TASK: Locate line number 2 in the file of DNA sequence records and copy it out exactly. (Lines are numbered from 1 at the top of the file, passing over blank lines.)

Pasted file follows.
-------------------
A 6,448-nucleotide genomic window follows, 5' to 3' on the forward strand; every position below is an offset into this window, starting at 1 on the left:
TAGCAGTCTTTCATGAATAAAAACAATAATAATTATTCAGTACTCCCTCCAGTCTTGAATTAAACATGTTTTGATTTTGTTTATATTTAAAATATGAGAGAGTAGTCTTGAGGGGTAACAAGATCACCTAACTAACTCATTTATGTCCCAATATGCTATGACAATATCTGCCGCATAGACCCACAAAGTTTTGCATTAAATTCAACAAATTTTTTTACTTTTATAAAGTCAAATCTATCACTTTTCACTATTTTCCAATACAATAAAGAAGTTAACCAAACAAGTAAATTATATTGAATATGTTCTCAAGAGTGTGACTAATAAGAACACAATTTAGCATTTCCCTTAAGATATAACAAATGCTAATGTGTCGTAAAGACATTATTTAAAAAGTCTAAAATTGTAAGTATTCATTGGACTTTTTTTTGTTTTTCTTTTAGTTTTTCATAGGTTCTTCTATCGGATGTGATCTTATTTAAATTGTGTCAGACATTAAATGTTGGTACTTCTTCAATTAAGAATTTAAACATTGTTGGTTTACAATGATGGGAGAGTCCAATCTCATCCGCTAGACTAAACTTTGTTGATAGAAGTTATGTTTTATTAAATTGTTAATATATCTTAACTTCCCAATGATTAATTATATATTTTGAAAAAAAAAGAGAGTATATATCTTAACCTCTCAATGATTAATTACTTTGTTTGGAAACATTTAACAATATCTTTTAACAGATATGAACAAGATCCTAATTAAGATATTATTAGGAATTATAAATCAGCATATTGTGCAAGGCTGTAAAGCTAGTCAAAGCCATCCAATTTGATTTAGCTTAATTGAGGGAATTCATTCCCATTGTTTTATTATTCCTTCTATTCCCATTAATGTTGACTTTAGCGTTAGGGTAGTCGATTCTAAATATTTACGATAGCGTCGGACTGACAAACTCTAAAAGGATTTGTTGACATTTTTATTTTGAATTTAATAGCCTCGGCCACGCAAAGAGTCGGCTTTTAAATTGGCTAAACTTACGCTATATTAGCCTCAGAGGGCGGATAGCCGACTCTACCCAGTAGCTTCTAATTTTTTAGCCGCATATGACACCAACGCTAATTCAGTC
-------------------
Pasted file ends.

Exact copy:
TAGCAGTCTTTCATGAATAAAAACAATAATAATTATTCAGTACTCCCTCCAGTCTTGAATTAAACATGTTTTGATTTTGTTTATATTTAAAATATGAGAGAGTAGTCTTGAGGGGTAACAAGATCACCTAACTAACTCATTTATGTCCCAATATGCTATGACAATATCTGCCGCATAGACCCACAAAGTTTTGCATTAAATTCAACAAATTTTTTTACTTTTATAAAGTCAAATCTATCACTTTTCACTATTTTCCAATACAATAAAGAAGTTAACCAAACAAGTAAATTATATTGAATATGTTCTCAAGAGTGTGACTAATAAGAACACAATTTAGCATTTCCCTTAAGATATAACAAATGCTAATGTGTCGTAAAGACATTATTTAAAAAGTCTAAAATTGTAAGTATTCATTGGACTTTTTTTTGTTTTTCTTTTAGTTTTTCATAGGTTCTTCTATCGGATGTGATCTTATTTAAATTGTGTCAGACATTAAATGTTGGTACTTCTTCAATTAAGAATTTAAACATTGTTGGTTTACAATGATGGGAGAGTCCAATCTCATCCGCTAGACTAAACTTTGTTGATAGAAGTTATGTTTTATTAAATTGTTAATATATCTTAACTTCCCAATGATTAATTATATATTTTGAAAAAAAAAGAGAGTATATATCTTAACCTCTCAATGATTAATTACTTTGTTTGGAAACATTTAACAATATCTTTTAACAGATATGAACAAGATCCTAATTAAGATATTATTAGGAATTATAAATCAGCATATTGTGCAAGGCTGTAAAGCTAGTCAAAGCCATCCAATTTGATTTAGCTTAATTGAGGGAATTCATTCCCATTGTTTTATTATTCCTTCTATTCCCATTAATGTTGACTTTAGCGTTAGGGTAGTCGATTCTAAATATTTACGATAGCGTCGGACTGACAAACTCTAAAAGGATTTGTTGACATTTTTATTTTGAATTTAATAGCCTCGGCCACGCAAAGAGTCGGCTTTTAAATTGGCTAAACTTACGCTATATTAGCCTCAGAGGGCGGATAGCCGACTCTACCCAGTAGCTTCTAATTTTTTAGCCGCATATGACACCAACGCTAATTCAGTC